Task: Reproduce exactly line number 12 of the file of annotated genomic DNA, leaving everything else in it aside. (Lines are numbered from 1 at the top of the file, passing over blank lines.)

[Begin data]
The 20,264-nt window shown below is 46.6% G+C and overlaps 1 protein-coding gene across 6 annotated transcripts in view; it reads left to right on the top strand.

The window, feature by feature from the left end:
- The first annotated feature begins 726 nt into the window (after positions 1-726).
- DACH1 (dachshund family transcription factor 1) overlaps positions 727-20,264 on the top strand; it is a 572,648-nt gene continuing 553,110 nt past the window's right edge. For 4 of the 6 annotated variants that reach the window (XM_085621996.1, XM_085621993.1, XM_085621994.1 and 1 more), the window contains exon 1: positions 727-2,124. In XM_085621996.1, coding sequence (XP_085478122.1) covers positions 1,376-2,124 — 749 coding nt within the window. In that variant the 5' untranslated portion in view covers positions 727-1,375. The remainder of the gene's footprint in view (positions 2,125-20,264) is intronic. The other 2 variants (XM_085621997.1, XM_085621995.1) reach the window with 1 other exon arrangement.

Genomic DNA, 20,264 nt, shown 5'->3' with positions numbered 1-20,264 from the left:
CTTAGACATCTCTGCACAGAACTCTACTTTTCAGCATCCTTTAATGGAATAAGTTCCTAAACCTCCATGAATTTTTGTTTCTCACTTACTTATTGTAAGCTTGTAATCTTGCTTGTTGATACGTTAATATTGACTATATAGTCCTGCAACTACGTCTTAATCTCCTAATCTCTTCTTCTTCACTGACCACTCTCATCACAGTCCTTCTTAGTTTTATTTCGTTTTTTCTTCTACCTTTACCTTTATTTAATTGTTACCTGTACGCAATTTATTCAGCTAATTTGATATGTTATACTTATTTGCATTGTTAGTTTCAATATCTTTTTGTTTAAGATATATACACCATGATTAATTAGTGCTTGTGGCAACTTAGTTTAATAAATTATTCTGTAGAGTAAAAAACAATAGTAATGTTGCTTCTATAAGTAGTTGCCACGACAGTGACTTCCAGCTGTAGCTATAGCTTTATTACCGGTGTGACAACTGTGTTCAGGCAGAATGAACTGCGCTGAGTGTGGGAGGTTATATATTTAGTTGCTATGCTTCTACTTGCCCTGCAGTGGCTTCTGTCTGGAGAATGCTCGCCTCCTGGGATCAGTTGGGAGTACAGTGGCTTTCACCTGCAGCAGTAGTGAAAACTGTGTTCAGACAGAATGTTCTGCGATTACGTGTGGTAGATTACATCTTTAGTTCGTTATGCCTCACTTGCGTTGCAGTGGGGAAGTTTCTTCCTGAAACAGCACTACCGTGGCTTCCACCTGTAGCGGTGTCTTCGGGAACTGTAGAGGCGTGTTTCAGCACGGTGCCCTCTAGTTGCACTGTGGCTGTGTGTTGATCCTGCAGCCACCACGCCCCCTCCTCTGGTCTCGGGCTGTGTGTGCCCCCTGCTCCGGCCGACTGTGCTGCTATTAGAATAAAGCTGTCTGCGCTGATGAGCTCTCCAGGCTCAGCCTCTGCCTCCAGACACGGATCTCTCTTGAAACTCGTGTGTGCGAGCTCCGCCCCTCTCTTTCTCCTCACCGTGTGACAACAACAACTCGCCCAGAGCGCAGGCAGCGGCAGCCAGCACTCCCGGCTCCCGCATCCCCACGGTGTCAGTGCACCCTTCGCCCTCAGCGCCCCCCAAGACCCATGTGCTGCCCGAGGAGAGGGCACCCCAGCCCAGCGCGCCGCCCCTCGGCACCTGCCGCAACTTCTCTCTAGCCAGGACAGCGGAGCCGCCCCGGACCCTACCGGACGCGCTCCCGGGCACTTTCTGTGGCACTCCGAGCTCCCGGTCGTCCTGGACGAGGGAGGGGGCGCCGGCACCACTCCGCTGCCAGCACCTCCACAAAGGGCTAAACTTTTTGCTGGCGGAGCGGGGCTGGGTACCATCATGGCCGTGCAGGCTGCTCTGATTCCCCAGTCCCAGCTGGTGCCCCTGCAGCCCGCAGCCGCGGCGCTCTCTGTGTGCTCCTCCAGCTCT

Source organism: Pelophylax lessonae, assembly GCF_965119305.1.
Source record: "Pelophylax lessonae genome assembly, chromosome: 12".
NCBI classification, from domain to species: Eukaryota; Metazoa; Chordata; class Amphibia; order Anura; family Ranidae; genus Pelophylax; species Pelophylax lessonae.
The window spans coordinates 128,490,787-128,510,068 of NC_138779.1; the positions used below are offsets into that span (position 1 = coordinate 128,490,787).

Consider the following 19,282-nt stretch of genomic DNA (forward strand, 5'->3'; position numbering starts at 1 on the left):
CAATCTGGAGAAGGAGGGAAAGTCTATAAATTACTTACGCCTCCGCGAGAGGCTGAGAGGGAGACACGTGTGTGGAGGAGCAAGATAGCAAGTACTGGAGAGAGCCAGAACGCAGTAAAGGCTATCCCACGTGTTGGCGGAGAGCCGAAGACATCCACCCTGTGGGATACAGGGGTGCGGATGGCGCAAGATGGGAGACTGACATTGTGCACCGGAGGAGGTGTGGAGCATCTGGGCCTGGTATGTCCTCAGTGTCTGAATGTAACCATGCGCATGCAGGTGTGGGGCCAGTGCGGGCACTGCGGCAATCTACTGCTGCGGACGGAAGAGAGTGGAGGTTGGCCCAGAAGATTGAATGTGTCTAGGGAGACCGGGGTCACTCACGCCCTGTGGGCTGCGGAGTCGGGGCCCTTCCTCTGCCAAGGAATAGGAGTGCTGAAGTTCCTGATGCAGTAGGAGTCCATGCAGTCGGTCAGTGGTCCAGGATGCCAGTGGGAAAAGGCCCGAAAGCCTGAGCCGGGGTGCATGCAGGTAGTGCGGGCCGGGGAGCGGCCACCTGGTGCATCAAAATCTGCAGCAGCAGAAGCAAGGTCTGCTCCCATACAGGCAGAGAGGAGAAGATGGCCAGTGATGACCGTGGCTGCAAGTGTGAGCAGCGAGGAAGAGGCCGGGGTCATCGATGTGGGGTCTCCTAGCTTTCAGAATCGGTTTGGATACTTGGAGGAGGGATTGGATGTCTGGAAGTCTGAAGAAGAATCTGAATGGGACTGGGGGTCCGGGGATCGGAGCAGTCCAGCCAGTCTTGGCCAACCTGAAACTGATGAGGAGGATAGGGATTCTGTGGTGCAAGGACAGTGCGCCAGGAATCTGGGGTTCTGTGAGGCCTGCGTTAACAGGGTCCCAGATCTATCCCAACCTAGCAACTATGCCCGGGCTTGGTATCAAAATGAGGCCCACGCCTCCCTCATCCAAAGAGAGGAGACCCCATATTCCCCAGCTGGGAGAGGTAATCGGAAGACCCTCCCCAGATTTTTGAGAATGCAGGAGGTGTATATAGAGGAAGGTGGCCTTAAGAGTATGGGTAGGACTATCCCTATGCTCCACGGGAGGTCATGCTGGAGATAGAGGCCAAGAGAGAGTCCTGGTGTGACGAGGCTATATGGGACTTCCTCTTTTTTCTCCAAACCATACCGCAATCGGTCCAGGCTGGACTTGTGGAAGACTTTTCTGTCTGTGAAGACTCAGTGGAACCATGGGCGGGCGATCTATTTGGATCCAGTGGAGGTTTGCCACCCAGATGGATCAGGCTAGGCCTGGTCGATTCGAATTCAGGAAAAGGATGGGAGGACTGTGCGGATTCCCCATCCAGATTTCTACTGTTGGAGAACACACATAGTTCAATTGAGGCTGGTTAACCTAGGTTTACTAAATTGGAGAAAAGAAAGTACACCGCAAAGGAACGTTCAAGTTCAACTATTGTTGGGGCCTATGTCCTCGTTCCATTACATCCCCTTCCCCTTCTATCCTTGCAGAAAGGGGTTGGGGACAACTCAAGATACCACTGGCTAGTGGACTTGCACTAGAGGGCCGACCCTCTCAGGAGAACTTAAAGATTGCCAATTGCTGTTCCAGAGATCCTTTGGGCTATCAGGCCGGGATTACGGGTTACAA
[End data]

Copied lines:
CAATCTGGAGAAGGAGGGAAAGTCTATAAATTACTTACGCCTCCGCGAGAGGCTGAGAGGGAGACACGTGTGTGGAGGAGCAAGATAGCAAGTACTGGAGAGAGCCAGAACGCAGTAAAGGCTATCCCACGTGTTGGCGGAGAGCCGAAGACATCCACCCTGTGGGATACAGGGGTGCGGATGGCGCAAGATGGGAGACTGACATTGTGCACCGGAGGAGGTGTGGAGCATCTGGGCCTGGTATGTCCTCAGTGTCTGAATGTAACCATGCGCATGCAGGTGTGGGGCCAGTGCGGGCACTGCGGCAATCTACTGCTGCGGACGGAAGAGAGTGGAGGTTGGCCCAGAAGATTGAATGTGTCTAGGGAGACCGGGGTCACTCACGCCCTGTGGGCTGCGGAGTCGGGGCCCTTCCTCTGCCAAGGAATAGGAGTGCTGAAGTTCCTGATGCAGTAGGAGTCCATGCAGTCGGTCAGTGGTCCAGGATGCCAGTGGGAAAAGGCCCGAAAGCCTGAGCCGGGGTGCATGCAGGTAGTGCGGGCCGGGGAGCGGCCACCTGGTGCATCAAAATCTGCAGCAGCAGAAGCAAGGTCTGCTCCCATACAGGCAGAGAGGAGAAGATGGCCAGTGATGACCGTGGCTGCAAGTGTGAGCAGCGAGGAAGAGGCCGGGGTCATCGATGTGGGGTCTCCTAGCTTTCAGAATCGGTTTGGATACTTGGAGGAGGGATTGGATGTCTGGAAGTCTGAAGAAGAATCTGAATGGGACTGGGGGTCCGGGGATCGGAGCAGTCCAGCCAGTCTTGGCCAACCTGAAACTGATGAGGAGGATAGGGATTCTGTGGTGCAAGGACAGTGCGCCAGGAATCTGGGGTTCTGTGAGGCCTGCGTTAACAGGGTCCCAGATCTATCCCAACCTAGCAACTATGCCCGGGCTTGGTATCAAAATGAGGCCCACGCCTCCCTCATCCAAAGAGAGGAGACCCCATATTCCCCAGCTGGGAGAGGTAATCGGAAGACCCTCCCCAGATTTTTGAGAATGCAGGAGGTGTATATAGAGGAAGGTGGCCTTAAGAGTATGGGTAGGACTATCCCTATGCTCCACGGGAGGTCATGCTGGAGATAGAGGCCAAGAGAGAGTCCTGGTGTGACGAGGCTATATGGGACTTCCTCTTTTTTCTCCAAACCATACCGCAATCGGTCCAGGCTGGACTTGTGGAAGACTTTTCTGTCTGTGAAGACTCAGTGGAACCATGGGCGGGCGATCTATTTGGATCCAGTGGAGGTTTGCCACCCAGATGGATCAGGCTAGGCCTGGTCGATTCGAATTCAGGAAAAGGATGGGAGGACTGTGCGGATTCCCCATCCAGATTTCTACTGTTGGAGAACACACATAGTTCAATTGAGGCTGGTTAACCTAGGTTTACTAAATTGGAGAAAAGAAAGTACACCGCAAAGGAACGTTCAAGTTCAACTATTGTTGGGGCCTATGTCCTCGTTCCATTACATCCCCTTCCCCTTCTATCCTTGCAGAAAGGGGTTGGGGACAACTCAAGATACCACTGGCTAGTGGACTTGCACTAGAGGGCCGACCCTCTCAGGAGAACTTAAAGATTGCCAATTGCTGTTCCAGAGATCCTTTGGGCTATCAGGCCGGGATTACGGGTTACAA